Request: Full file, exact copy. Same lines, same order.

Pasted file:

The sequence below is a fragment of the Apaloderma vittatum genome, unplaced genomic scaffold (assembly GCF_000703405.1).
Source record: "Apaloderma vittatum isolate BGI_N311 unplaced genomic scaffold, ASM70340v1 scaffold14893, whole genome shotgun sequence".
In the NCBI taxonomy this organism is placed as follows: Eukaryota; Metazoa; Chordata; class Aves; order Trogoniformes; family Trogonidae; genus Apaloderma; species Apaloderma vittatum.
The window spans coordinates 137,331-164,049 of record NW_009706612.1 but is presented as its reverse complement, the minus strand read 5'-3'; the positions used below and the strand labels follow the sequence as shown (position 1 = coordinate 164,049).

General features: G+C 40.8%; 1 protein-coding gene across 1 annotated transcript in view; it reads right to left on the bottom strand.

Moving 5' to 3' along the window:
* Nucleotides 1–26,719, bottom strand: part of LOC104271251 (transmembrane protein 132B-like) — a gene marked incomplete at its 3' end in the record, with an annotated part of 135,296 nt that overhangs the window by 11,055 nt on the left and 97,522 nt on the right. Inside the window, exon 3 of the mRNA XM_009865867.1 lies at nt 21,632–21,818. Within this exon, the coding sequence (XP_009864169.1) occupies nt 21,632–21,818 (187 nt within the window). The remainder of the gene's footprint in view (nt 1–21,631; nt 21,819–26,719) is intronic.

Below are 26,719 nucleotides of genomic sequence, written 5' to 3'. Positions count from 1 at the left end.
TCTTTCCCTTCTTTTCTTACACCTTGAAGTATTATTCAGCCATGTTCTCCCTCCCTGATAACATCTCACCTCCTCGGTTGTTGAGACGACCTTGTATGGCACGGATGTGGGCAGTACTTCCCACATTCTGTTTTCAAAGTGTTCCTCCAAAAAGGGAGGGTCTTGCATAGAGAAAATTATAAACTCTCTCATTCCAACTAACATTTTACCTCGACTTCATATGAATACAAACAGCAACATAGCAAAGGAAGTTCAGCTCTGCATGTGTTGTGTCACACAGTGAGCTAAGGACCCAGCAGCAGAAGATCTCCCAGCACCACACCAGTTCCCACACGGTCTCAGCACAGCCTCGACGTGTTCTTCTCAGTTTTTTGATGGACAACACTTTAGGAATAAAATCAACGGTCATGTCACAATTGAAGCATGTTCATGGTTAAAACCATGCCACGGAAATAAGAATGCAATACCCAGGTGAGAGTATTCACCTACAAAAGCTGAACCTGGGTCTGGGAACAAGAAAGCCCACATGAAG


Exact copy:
The sequence below is a fragment of the Apaloderma vittatum genome, unplaced genomic scaffold (assembly GCF_000703405.1).
Source record: "Apaloderma vittatum isolate BGI_N311 unplaced genomic scaffold, ASM70340v1 scaffold14893, whole genome shotgun sequence".
In the NCBI taxonomy this organism is placed as follows: Eukaryota; Metazoa; Chordata; class Aves; order Trogoniformes; family Trogonidae; genus Apaloderma; species Apaloderma vittatum.
The window spans coordinates 137,331-164,049 of record NW_009706612.1 but is presented as its reverse complement, the minus strand read 5'-3'; the positions used below and the strand labels follow the sequence as shown (position 1 = coordinate 164,049).

General features: G+C 40.8%; 1 protein-coding gene across 1 annotated transcript in view; it reads right to left on the bottom strand.

Moving 5' to 3' along the window:
* Nucleotides 1–26,719, bottom strand: part of LOC104271251 (transmembrane protein 132B-like) — a gene marked incomplete at its 3' end in the record, with an annotated part of 135,296 nt that overhangs the window by 11,055 nt on the left and 97,522 nt on the right. Inside the window, exon 3 of the mRNA XM_009865867.1 lies at nt 21,632–21,818. Within this exon, the coding sequence (XP_009864169.1) occupies nt 21,632–21,818 (187 nt within the window). The remainder of the gene's footprint in view (nt 1–21,631; nt 21,819–26,719) is intronic.

Below are 26,719 nucleotides of genomic sequence, written 5' to 3'. Positions count from 1 at the left end.
TCTTTCCCTTCTTTTCTTACACCTTGAAGTATTATTCAGCCATGTTCTCCCTCCCTGATAACATCTCACCTCCTCGGTTGTTGAGACGACCTTGTATGGCACGGATGTGGGCAGTACTTCCCACATTCTGTTTTCAAAGTGTTCCTCCAAAAAGGGAGGGTCTTGCATAGAGAAAATTATAAACTCTCTCATTCCAACTAACATTTTACCTCGACTTCATATGAATACAAACAGCAACATAGCAAAGGAAGTTCAGCTCTGCATGTGTTGTGTCACACAGTGAGCTAAGGACCCAGCAGCAGAAGATCTCCCAGCACCACACCAGTTCCCACACGGTCTCAGCACAGCCTCGACGTGTTCTTCTCAGTTTTTTGATGGACAACACTTTAGGAATAAAATCAACGGTCATGTCACAATTGAAGCATGTTCATGGTTAAAACCATGCCACGGAAATAAGAATGCAATACCCAGGTGAGAGTATTCACCTACAAAAGCTGAACCTGGGTCTGGGAACAAGAAAGCCCACATGAAG